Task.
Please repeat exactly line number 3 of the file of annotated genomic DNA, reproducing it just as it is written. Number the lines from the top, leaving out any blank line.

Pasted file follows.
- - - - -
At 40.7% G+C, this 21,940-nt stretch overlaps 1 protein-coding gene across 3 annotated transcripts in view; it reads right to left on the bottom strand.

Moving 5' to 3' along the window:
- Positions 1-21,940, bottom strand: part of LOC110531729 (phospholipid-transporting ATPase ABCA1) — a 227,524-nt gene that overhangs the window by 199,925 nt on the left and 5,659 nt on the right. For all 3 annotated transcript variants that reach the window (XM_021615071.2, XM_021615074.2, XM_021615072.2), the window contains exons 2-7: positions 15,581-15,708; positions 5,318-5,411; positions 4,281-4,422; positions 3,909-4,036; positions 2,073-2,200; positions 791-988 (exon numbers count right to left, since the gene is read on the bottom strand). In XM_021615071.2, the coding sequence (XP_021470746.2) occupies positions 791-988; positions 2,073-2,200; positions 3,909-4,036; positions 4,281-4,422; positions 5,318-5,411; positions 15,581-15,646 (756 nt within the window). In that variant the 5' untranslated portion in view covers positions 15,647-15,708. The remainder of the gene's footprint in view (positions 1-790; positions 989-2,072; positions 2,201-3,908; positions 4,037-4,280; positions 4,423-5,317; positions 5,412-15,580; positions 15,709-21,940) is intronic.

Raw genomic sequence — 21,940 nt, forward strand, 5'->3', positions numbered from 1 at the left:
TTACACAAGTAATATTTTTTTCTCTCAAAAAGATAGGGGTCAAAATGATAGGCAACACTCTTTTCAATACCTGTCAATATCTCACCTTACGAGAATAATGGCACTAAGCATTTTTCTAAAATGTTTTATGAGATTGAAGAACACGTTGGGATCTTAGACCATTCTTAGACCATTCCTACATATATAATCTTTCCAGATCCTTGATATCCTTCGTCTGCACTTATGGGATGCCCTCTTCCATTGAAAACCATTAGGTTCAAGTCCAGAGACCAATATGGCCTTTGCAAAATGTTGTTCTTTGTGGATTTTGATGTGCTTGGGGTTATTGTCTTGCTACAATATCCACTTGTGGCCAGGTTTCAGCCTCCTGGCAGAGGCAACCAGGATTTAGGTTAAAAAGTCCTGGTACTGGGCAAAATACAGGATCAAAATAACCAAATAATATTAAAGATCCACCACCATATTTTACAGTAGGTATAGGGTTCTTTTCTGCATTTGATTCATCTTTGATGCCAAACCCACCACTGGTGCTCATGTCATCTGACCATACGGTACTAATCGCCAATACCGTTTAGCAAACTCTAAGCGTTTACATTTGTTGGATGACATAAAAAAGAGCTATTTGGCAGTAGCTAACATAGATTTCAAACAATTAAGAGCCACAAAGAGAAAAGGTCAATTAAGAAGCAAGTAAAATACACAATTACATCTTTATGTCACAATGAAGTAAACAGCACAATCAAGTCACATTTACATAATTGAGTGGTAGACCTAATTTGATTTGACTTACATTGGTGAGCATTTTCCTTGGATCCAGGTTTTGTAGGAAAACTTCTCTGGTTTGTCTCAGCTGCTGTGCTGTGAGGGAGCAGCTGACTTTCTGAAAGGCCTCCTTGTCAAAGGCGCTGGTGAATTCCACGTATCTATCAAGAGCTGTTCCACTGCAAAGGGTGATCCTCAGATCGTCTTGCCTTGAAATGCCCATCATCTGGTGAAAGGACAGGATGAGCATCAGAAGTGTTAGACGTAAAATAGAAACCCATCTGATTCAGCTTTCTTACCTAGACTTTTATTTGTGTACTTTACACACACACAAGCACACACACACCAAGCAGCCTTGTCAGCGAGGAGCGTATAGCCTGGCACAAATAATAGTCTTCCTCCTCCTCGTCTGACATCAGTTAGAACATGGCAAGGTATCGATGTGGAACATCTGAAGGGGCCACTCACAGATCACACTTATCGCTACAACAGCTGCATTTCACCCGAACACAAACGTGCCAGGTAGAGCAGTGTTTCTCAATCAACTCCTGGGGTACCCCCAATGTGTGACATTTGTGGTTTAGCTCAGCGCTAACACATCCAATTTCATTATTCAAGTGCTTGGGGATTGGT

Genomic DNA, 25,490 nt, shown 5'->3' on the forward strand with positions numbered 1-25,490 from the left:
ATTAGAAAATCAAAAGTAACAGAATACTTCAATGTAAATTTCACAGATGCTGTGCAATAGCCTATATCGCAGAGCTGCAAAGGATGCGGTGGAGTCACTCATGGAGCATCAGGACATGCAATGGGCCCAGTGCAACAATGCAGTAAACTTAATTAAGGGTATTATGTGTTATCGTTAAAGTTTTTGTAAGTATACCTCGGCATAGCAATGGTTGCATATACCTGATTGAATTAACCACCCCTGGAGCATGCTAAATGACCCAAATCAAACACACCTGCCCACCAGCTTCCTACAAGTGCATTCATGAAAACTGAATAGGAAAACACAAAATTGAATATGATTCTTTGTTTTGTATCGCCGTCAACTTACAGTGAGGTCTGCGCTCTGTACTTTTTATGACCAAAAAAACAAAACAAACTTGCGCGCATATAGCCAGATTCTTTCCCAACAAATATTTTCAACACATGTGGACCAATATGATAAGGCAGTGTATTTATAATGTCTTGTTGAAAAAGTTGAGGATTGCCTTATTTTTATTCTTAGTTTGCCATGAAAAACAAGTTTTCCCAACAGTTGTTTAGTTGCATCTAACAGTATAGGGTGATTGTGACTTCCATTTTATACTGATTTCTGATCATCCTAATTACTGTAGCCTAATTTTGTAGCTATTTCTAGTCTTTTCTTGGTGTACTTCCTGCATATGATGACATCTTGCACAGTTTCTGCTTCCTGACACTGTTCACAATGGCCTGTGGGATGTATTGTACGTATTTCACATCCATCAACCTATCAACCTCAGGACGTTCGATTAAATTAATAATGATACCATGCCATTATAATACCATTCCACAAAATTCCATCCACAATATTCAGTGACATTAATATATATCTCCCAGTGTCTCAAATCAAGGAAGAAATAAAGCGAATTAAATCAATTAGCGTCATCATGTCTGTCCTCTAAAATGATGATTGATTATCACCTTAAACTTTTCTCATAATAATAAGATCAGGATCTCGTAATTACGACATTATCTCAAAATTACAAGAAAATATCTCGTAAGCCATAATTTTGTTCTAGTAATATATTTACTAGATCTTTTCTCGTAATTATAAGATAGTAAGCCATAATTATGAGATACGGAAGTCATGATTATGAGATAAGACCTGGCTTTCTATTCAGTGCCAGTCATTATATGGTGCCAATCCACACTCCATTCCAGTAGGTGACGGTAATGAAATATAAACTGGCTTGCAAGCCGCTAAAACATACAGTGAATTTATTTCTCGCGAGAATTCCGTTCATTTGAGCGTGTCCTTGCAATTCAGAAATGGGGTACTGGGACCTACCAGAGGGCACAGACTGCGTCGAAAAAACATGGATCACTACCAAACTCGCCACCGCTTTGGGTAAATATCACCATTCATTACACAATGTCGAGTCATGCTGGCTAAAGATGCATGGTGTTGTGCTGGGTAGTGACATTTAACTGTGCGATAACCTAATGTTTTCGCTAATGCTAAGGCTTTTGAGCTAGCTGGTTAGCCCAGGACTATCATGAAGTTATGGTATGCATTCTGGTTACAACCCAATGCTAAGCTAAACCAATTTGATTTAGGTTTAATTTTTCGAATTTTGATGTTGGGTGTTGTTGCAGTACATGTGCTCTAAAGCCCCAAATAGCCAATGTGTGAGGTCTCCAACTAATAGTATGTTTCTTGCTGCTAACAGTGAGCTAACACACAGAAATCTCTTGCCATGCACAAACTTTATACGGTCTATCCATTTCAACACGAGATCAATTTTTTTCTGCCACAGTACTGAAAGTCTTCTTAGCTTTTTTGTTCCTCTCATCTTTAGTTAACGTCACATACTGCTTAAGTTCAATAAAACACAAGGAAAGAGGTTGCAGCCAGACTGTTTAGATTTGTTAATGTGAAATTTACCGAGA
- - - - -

- Positions 1-21,940, bottom strand: part of LOC110531729 (phospholipid-transporting ATPase ABCA1) — a 227,524-nt gene that overhangs the window by 199,925 nt on the left and 5,659 nt on the right. For all 3 annotated transcript variants that reach the window (XM_021615071.2, XM_021615074.2, XM_021615072.2), the window contains exons 2-7: positions 15,581-15,708; positions 5,318-5,411; positions 4,281-4,422; positions 3,909-4,036; positions 2,073-2,200; positions 791-988 (exon numbers count right to left, since the gene is read on the bottom strand). In XM_021615071.2, the coding sequence (XP_021470746.2) occupies positions 791-988; positions 2,073-2,200; positions 3,909-4,036; positions 4,281-4,422; positions 5,318-5,411; positions 15,581-15,646 (756 nt within the window). In that variant the 5' untranslated portion in view covers positions 15,647-15,708. The remainder of the gene's footprint in view (positions 1-790; positions 989-2,072; positions 2,201-3,908; positions 4,037-4,280; positions 4,423-5,317; positions 5,412-15,580; positions 15,709-21,940) is intronic.